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Venice Beach

Sean and I had arrived back at Patrick’s apartment in Brentwood from Yosemite National Park in the early afternoon on Saturday, May 28. After we had showered and relaxed and sorted some of our gear, the three of us headed to Venice Beach to walk around, check out the beach, and ultimately have dinner.

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Image: Sean M. Santos

Even though the marine layer was thick, robbing us of any chance of a sunset, it was warm. The neighborhood’s mix of hyper-gentrification and lingering hippy gritty beach culture was appropriate for the winding down of our trip to L.A.

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Video: Brandon Hayes

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Image: Sean M. Santos

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After the beach, we stopped by Moon Juice to somewhat incredulously drink rock dust and unicorn tears before heading to dinner at Superba.

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Then we wandered back to the car past little Venice Beach bungalows under the silhouettes of palm trees.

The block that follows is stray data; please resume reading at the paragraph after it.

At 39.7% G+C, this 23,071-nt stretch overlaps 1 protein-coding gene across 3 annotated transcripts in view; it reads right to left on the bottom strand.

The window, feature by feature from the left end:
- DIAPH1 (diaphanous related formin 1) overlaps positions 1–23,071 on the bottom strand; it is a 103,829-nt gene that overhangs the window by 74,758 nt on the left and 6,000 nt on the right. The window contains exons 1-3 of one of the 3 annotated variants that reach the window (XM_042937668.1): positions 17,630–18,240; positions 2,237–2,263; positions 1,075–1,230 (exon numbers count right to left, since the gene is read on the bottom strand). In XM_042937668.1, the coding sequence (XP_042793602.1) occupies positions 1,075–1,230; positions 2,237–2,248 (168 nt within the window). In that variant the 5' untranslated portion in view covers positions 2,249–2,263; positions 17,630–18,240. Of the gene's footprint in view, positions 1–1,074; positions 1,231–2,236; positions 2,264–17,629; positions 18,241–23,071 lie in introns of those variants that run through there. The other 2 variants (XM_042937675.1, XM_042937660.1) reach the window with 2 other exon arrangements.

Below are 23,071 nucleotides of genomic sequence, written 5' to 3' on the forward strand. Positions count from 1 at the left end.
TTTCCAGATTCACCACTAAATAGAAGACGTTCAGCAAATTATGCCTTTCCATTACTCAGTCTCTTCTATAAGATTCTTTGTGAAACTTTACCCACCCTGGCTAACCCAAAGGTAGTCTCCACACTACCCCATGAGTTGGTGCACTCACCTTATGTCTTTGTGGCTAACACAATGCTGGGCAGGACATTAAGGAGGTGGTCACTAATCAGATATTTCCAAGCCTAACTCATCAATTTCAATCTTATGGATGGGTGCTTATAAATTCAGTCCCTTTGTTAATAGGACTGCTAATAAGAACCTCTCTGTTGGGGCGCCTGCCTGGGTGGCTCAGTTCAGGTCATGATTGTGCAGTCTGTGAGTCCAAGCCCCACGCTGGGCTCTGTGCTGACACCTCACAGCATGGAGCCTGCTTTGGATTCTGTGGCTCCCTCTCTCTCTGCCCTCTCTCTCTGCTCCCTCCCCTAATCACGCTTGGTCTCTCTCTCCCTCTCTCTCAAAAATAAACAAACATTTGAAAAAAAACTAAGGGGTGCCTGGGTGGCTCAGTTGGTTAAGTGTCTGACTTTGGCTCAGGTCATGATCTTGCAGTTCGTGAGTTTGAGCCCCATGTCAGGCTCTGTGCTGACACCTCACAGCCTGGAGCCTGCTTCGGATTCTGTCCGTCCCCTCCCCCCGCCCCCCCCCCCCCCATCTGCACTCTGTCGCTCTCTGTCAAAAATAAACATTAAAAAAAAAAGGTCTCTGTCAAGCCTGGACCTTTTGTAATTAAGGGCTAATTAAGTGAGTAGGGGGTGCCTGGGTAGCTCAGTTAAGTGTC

Next morning, Sunday, May 29, dawned warm and thickly overcast with a persistent marine layer. We checked to make sure that the ferry to Santa Cruz Island was running that morning before heading out on the forty-five minute drive from Patrick’s place to the ferry dock at Ventura Harbor.

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Island Packers building at Ventura Harbor

We arrived at 7:30 for our 8am ferry departure to Scorpion Anchorage on Santa Cruz Island. The Island Packers building was a hubbub of activity with ferry passengers going to both Santa Cruz and Anacapa, plus those there for boat tours, plus campers and kayakers. On this Sunday of Memorial Day weekend, lots of folks were getting ready to enjoy their National Park.